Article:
ProHealth health Vitamin and Natural Supplement Store and Health
Home  |  Log In  |  My Account  |  View Cart  View Your ProHealth Vitamin and Supplement Shopping Cart
800-366-6056  |  Contact Us  |  Help
Facebook Google Plus
Fibromyalgia  Chronic Fatigue Syndrome & M.E.  Lyme Disease  Natural Wellness  Supplement News  Forums  Our Story
Store     Brands   |   A-Z Index   |   Best Sellers   |   New Products   |   Deals & Specials   |   Under $10   |   SmartSavings Club

Trending News

Inflammation Disrupts Memory - What Can You Do to Protect Your Brain?

Artificial sweeteners linked to risk of weight gain, heart disease and other health issues

All About Ginkgo Biloba: Benefits of This Timeless Herbal Supplement

Yarrow Oil: Here's Why It Deserves a Place in Your First-Aid Kit

Vitamin D supplement use associated with lower risk of breast cancer

Carnitine deficiency suggested as contributor to autism

Lutein — An Important Nutrient for Eye and Brain Health

Hop Oil: A Safe Sleep Aide

White Camphor Oil: The Purest Camphor Oil

Taurine: Facts About This Crucial Amino Acid

 
Print Page
Email Article

Chlamydia Infection Prevalent Among Female Army Recruits

  [ 36 votes ]   [ Discuss This Article ]
www.ProHealth.com • August 13, 2003


Nearly 10 percent of female Army recruits tested positive for the bacteria that causes the sexually transmitted disease chlamydia (Chlamydia trachomatis), according to researchers from Johns Hopkins, the Department of Defense and the Army. The researchers also found that the number of recruits testing positive for chlamydia increased over the four-year duration of the study, from 1996 to 1999.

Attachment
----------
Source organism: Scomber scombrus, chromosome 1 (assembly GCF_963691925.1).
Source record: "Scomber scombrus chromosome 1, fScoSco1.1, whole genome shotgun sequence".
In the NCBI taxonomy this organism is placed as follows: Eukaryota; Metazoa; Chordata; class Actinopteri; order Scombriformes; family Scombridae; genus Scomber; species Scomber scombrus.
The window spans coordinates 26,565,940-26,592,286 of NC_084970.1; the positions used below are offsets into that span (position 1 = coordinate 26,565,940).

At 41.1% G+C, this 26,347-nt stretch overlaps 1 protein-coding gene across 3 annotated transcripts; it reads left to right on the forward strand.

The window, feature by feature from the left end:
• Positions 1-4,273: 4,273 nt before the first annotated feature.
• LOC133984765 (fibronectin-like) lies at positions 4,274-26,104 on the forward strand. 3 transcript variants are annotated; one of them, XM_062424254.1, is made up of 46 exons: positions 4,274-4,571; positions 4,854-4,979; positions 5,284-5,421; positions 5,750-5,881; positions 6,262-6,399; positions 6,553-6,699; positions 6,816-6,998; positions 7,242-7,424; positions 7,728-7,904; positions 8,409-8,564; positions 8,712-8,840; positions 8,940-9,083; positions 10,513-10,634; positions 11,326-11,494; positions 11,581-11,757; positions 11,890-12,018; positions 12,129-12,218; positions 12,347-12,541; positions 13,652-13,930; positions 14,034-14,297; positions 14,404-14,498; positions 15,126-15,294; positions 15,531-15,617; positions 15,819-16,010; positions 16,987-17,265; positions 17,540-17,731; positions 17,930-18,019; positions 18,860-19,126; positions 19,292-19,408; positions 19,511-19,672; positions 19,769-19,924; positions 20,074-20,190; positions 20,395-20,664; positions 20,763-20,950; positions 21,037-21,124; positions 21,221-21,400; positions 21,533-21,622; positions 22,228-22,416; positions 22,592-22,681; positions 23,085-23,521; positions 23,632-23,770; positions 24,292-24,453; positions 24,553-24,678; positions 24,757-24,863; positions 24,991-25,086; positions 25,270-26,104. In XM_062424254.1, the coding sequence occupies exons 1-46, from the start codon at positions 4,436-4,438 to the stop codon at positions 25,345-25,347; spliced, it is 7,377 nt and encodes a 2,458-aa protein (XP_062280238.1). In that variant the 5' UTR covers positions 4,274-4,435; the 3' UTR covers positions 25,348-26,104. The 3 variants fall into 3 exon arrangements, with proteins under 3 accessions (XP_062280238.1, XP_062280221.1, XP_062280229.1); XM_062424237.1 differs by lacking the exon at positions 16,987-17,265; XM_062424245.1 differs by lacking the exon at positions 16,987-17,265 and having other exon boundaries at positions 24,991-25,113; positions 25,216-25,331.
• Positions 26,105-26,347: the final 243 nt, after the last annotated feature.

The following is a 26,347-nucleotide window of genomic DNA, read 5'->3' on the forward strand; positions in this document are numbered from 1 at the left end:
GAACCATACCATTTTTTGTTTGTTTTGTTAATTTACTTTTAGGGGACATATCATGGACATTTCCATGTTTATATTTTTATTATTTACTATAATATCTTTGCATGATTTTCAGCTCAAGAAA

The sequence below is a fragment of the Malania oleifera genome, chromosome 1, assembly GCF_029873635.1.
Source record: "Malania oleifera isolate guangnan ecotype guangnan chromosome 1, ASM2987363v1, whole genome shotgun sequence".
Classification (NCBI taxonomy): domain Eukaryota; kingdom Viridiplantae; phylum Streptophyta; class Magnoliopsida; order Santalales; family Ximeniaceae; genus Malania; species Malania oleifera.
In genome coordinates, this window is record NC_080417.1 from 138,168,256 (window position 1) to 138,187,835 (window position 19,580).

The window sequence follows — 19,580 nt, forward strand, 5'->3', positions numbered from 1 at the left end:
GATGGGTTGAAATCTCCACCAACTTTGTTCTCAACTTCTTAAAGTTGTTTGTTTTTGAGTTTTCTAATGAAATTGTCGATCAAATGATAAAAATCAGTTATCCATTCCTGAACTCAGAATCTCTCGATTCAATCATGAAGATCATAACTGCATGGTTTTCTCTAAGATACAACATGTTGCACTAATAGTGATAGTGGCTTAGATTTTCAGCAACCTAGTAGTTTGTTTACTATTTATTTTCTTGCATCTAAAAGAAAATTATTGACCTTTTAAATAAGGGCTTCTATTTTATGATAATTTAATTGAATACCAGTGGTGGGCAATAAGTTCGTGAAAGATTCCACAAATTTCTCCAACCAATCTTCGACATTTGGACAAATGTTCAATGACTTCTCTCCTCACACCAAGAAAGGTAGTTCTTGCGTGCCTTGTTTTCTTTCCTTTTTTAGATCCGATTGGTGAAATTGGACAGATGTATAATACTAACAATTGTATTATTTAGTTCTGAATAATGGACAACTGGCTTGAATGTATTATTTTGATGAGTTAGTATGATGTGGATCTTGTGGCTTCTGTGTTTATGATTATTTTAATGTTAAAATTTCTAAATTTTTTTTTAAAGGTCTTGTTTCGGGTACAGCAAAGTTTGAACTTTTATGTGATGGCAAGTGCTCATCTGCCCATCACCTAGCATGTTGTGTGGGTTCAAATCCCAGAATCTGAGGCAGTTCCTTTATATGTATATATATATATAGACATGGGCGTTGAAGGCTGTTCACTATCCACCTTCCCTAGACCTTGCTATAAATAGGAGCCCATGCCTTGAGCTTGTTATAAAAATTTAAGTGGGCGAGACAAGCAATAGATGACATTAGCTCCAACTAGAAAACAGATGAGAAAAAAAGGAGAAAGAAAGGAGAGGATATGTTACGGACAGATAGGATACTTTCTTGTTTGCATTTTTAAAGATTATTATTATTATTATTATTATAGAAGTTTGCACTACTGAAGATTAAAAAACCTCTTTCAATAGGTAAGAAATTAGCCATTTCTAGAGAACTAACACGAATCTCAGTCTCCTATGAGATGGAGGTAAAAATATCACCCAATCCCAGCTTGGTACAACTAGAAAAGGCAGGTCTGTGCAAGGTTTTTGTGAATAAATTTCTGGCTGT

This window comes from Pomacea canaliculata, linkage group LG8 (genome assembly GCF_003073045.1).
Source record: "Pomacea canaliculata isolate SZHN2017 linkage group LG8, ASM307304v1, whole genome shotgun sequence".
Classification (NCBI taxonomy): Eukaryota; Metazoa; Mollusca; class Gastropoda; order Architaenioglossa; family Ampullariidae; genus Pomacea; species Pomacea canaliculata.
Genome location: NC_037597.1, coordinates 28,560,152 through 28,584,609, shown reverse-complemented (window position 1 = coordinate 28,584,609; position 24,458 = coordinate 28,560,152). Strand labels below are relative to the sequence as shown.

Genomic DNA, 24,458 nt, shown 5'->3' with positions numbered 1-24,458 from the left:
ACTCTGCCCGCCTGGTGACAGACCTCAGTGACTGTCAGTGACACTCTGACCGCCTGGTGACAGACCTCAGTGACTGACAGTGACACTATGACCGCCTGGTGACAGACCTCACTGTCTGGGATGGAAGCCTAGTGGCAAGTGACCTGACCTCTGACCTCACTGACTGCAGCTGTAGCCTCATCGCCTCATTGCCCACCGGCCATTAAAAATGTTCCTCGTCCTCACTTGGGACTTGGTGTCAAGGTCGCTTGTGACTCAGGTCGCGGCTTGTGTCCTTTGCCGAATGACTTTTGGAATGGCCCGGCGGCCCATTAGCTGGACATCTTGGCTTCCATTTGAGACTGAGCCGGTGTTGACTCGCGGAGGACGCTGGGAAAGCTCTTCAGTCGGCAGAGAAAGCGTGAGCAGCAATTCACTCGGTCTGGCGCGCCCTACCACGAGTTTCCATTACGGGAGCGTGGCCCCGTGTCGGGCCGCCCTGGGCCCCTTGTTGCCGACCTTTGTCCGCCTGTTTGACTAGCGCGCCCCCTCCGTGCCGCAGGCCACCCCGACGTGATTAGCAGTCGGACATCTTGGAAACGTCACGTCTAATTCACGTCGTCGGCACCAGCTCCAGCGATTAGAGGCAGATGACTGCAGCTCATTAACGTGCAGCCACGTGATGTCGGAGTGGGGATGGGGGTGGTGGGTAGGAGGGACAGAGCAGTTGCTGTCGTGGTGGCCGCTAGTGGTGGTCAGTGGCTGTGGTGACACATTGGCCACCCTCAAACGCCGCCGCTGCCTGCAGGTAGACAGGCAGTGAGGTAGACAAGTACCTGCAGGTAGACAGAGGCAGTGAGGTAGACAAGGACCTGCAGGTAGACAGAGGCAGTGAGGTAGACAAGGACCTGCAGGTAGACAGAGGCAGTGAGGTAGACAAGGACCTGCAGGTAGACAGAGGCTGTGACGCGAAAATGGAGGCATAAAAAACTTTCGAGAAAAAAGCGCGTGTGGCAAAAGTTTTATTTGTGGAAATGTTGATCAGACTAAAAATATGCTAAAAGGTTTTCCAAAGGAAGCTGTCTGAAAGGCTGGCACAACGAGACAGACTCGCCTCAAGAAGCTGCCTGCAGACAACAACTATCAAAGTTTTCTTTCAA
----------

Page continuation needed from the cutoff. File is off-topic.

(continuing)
"These rates are of great concern, and the Army should implement routine screening of its female recruits at entry into the military to protect their health," says Charlotte Gaydos, Dr.P.H., associate professor of medicine at The Johns Hopkins University School of Medicine and lead author of the study appearing in the July issue of journal Sexually Transmitted Diseases.

"While chlamydia infection usually shows no symptoms in women, it is a major underlying cause of pelvic inflammatory disease, ectopic pregnancy and infertility," says Gaydos.

"These sustained high rates of chlamydia infection in female Army recruits provide clear justification for a chlamydia control program for young women entering the Army, consisting of initial screening and treatment followed by periodic rescreening," says Gaydos.

"Programs for screening and treating chlamydia infection have proven to be cost effective, especially when compared to the health problems associated with untreated infections, and a highly sensitive test is now available that requires only a urine sample," says Gaydos.

The researchers found several risk factors associated with infection, including black race, youth (under 25 years of age), Southern hometowns, more than one sex partner, and a history of other sexually transmitted diseases.